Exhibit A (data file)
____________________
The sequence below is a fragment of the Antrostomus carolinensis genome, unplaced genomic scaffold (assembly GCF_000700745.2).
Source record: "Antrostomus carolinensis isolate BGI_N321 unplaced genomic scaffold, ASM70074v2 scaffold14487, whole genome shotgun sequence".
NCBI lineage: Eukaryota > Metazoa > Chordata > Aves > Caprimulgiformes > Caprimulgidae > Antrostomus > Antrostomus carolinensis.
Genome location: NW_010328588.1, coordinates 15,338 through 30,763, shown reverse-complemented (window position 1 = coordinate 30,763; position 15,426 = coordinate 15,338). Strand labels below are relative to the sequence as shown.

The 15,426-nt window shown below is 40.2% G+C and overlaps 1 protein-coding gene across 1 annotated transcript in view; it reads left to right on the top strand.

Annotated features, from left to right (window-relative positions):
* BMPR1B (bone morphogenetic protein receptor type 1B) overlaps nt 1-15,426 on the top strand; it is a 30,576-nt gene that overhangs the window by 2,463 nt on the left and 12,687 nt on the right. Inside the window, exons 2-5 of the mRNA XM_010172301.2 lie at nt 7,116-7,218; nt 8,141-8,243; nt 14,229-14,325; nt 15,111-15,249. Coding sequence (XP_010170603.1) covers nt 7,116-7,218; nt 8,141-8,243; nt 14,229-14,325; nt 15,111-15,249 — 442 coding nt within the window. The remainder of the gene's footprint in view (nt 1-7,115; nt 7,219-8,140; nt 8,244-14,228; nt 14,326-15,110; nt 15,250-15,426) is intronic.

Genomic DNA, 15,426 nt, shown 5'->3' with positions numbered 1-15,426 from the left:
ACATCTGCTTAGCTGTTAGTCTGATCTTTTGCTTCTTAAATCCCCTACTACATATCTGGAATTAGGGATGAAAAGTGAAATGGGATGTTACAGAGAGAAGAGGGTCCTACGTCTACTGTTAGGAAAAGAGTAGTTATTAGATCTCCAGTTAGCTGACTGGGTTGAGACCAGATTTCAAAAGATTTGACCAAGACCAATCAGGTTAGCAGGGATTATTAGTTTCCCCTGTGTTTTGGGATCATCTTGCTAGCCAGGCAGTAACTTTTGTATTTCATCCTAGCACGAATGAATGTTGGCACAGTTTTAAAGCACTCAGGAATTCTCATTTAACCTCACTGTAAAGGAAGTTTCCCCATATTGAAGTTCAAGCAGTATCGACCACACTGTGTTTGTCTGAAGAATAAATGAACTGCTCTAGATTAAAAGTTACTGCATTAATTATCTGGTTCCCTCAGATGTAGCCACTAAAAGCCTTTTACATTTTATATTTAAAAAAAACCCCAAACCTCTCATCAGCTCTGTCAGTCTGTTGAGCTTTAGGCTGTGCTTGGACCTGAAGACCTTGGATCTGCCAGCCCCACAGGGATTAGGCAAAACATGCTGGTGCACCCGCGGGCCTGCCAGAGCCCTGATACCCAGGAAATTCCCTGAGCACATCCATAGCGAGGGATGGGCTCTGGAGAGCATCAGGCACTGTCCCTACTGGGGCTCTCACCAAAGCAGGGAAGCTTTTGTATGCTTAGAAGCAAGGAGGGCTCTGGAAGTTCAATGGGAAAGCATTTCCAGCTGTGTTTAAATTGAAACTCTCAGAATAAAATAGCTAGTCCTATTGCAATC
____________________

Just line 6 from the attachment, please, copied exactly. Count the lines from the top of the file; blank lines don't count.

Annotated features, from left to right (window-relative positions):